Testing & Protocol

I just scheduled an MRI  for July 11 and will have a consultation with the surgeon shortly after that. It will be the six-month anniversary of my diagnosis. Much hinges upon the results.

I also recently joined a Facebook group for women following an alternate path of treatment for DCIS, and several have periodic MRIs to monitor their disease. One woman recently reported a reduction from 5.7 cm to 4.5 cm over a six-month period. Another’s went from 7.4 cm to 5.4 cm in nine months. If I have similar results, my DCIS would be reduced from 4 cm to 3 cm or so by mid-July. That I should be so lucky.

Every woman is different, though, and what works for one may not work for another. Through testing, a protocol can be tailored to a woman’s unique cancer and internal environment. This is where conventional medicine is weak and natural medicine is strong.

In February, I was tested for vitamins D and B12, magnesium and natural killer cells. My body was deficient in all of them. My estrogen levels were also tested. In my case, estrogen was shown to be virtually non-existent, which is a good thing for my kind of cancer. For other women, the presence of estrogen may warrant corrective therapy to minimize the cancer risk.

The protocol I’ve been on since March includes supplements to restore a healthier balance within my body and common sense measures known to prevent cancer and counteract its growth. Here it is.


  • Organic plant-based diet with wild fish or organic chicken once or twice a week. I eat virtually no prepared foods that come out of a jar or a box. The herbicides, pesticides, hormones, chemicals and additives used in our modern day foods are toxic and a cancer risk.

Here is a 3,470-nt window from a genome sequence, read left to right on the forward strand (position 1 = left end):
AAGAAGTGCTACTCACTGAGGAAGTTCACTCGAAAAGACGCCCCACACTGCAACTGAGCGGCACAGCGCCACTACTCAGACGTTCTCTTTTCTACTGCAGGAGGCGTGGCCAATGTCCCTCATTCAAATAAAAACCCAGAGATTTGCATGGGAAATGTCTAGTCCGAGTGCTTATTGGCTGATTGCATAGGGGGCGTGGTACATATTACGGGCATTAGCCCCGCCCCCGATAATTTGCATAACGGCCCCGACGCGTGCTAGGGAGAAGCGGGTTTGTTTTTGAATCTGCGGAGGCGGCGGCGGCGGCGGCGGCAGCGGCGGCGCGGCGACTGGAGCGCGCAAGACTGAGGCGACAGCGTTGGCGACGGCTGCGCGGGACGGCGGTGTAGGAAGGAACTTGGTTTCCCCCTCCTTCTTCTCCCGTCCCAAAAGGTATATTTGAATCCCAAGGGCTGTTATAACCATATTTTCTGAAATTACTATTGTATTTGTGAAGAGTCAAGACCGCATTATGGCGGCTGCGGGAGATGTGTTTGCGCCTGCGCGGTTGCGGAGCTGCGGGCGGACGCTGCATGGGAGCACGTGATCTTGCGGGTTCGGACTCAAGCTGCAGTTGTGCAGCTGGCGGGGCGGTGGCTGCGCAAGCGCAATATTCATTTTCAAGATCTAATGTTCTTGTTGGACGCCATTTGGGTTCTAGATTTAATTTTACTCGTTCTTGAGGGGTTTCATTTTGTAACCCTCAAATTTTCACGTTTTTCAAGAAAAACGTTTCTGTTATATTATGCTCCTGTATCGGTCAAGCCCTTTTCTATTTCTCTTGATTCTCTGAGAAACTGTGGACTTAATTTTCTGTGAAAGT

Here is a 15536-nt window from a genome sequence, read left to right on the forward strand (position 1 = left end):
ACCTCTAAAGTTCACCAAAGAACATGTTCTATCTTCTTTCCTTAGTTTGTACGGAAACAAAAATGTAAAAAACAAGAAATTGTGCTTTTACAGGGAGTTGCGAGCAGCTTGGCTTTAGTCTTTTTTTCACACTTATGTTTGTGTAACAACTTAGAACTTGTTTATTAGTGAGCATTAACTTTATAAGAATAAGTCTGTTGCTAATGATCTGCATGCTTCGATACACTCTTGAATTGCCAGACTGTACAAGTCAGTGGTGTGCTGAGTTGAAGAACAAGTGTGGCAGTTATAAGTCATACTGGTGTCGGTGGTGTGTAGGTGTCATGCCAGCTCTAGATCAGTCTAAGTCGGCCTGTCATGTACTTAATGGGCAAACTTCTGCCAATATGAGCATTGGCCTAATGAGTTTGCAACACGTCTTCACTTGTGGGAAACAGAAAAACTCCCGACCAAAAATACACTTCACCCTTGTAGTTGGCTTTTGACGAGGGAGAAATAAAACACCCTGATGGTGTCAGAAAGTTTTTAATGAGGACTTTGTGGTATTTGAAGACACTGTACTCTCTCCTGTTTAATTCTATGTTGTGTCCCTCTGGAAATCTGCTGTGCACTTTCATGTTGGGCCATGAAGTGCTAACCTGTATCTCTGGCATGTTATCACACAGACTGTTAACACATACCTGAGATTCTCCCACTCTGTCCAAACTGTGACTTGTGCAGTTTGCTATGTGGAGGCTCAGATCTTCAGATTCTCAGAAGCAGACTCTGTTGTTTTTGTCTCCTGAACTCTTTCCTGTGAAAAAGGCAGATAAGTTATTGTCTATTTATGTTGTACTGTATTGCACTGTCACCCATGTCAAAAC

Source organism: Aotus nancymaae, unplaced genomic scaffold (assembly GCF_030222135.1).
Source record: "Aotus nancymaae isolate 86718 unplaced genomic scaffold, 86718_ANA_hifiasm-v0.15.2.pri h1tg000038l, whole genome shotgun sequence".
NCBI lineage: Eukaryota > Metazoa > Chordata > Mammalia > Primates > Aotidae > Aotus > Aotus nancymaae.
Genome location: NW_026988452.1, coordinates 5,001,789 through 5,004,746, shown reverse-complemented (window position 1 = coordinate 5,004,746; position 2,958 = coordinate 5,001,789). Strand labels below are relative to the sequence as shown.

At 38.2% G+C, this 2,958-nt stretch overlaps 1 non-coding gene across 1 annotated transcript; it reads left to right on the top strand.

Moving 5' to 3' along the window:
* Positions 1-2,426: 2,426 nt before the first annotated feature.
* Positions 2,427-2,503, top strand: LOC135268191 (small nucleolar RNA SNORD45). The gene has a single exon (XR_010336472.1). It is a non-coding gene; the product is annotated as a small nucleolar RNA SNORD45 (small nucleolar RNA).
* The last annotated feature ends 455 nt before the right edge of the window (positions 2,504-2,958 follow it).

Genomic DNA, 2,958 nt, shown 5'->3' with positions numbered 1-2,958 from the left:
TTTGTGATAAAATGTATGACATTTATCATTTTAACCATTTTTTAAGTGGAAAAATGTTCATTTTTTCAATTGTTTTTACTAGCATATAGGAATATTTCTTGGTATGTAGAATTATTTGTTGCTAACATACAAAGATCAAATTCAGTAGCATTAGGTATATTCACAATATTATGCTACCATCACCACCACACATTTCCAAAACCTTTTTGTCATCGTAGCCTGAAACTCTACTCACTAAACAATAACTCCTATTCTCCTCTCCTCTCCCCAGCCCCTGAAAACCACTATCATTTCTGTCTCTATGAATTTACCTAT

• A smoothie or raw extracted juice each day, made mostly out of green vegetables, especially cruciferous. I’m actually enjoying them. Kale blended with a green apple, parsley, celery, burdock root and some flaxseed is pretty good. I add half a lemon to prevent the kidney stones that can form as a result of overindulgence in cruciferous vegetables.
  • No alcohol. This is sad for me. I enjoy wine, but I can do without if I have to. And I have to. Alcohol is implicated strongly in breast cancer studies.


I have never been a pill taker, and it’s taken some discipline but I’m now up to the task. This is what I take each day:

  • Vitamins D3 and B12. D3 is especially essential for breast health.
  • Magnesium. Generally good for health.
  • CoQ10. Helps the immune system and is an antioxidant.
  • Curcumin. Also an antioxidant and helps relieve inflammation in the body.
  • Artemisinin. Has anti-proliferative effects.
  • AHCC and Stamets 7. Mushrooms are really good for the immune system. These mushroom supplements are said to build the natural killer cells the body needs to ward off viruses and cancer.
  • Iodine. Needed for breast health. I take 3 drops of 5% Lugols Iodine per day.
  • Liposomal Vitamin C. Easier to absorb than a pill.
  • PH Balance. This product helps the body maintain a healthy acid/alkaline balance. It’s said that cancer can’t grow within an alkaline environment.
  • Breast Defend. This is a proprietary blend of mushrooms and herbs for breast health.

Natural Products

The beauty industry loads up its products with all kinds of chemicals known as xenoestrogens that are toxic to the human body and promote estrogen-positive breast cancer. Cleaning products also contain a ton of chemicals. I’ve gone natural with both.


I try to exercise daily. I’m not always able to accomplish this but I try.

I’d love to hear the regimen of anyone with DCIS, striving to maintain breast health or recovering from treatment. I’m also happy to help in any way I can. Please let me know of any questions.

6 thoughts on “Testing & Protocol

  1. Your MRI is scheduled to take place on my birthday; that’s got to be a lucky day; right? From what I have read, taking magnesium orally is hard to absorb, so a magnesium lotion is best applied to skin a couple of tablespoons per day.

    1. That’s got to be good luck, Susan. Auspicious! I’ve read the same about magnesium. In addition to capsules, I have a magnesium spray (transdermal). Dries out the skin, though. Leaves me with scales! They say to apply it, then wait about 30 minutes and apply a moisturizer.

      1. I never heard of the spray; mine is a lotion which I am not fond of because it contains glycerine. I keep searching for a better one.

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